Parking capacity is down by around 30pc, in part due to the ongoing closure of Quick Park and the loss of its 6,000 spaces.

Gate prices (pay on the day) were increased in March, but the DAA says passengers should prepare for parking to sell out from Thursday to Monday from June onwards. 

If you are parking in one of the airport’s longer-term facilities, by sure to book in advance and leave an extra 30 minutes before your flight.

Will there be queues at food outlets?

Staffing shortages and supply issues have disrupted service, and The Slaney in T2 is closed for refurbishment (it will soon reopen as a new bar and restaurant concept, The Fallow).

Caterers said they are working through issues and service has improved, but queues can be long at busy times, so consider bringing your own snacks or check waiting times before ordering. 

Are business lounges open?

Yes – with time limits. The T1 lounge opens from 4am to 6.30pm. The T2 lounge will reopen on June 9, from 8am to 3pm.

The Aer Lingus lounge opens from 4.15am to 9pm, while the 51st&Green lounge for transatlantic passengers is now open from 7.15am to 4pm.

Why are there queues at passport control?

Immigration and border controls at Dublin Airport are fully run by the Border Management Unit (BMU), under the directorship of the Irish Naturalisation and Immigration Service (INIS) of the Department of Justice and Equality.

“Over 90pc of all travellers are processed through immigration control in a matter of minutes,” the Department of Justice said. “This percentage figure is significantly higher for EU passport holders.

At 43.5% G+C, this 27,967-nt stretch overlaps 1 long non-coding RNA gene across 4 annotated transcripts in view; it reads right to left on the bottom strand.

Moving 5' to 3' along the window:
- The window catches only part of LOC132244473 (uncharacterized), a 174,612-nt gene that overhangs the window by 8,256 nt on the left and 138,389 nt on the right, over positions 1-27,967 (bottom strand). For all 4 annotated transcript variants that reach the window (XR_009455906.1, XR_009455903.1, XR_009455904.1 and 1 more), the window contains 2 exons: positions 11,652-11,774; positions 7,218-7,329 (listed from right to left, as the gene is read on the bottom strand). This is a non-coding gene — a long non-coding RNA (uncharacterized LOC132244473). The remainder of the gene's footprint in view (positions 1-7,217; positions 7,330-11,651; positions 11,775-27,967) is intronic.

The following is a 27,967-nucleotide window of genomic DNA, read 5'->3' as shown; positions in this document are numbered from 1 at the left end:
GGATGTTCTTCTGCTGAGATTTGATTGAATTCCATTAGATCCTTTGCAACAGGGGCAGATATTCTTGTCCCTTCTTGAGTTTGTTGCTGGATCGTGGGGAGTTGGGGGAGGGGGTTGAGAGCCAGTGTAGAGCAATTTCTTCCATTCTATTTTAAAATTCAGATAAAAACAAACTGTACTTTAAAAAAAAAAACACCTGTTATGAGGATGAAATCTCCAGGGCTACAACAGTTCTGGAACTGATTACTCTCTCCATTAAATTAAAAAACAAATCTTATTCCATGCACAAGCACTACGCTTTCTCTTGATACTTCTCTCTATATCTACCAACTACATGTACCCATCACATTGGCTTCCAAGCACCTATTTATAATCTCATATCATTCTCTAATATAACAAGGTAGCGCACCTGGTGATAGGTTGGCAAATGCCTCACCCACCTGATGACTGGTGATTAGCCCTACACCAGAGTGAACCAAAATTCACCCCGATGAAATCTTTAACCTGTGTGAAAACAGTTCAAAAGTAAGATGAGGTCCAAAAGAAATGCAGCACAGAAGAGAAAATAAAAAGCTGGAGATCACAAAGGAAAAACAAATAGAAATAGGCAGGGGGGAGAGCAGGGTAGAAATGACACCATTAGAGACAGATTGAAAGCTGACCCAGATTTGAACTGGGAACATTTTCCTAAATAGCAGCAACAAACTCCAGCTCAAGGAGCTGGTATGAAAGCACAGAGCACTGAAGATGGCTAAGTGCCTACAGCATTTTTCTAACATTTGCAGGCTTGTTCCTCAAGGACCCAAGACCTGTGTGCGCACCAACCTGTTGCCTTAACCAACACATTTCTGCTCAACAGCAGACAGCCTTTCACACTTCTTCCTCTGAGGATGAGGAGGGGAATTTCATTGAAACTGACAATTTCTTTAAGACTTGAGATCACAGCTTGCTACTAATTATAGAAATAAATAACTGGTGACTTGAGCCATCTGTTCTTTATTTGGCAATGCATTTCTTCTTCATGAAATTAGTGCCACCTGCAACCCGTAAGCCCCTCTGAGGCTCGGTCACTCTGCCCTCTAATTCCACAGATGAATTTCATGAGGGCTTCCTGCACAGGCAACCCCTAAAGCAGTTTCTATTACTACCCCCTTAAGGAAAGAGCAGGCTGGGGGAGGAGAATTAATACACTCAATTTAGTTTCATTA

“There are specific pressure points outside of the control of the immigration authorities that can create some delay, particularly if in addition to a large number of scheduled arrivals during peak periods, delayed flights also land.”

Dublin Airport has 25 eGates. On occasion, these “have to be closed for operational reasons”, the department added. “Opportunities to increase the use of eGates at Dublin Airport will be explored over time.”

Anything else to remember? 

Check that your family’s passports are up to date well ahead of travelling, have travel insurance and your EHIC (European Health Insurance Card) in place and check the latest Covid-19 travel restrictions for your destination on reopen.europa.eu or dfa.ie/travel

NB: This story is being updated to reflect latest developments.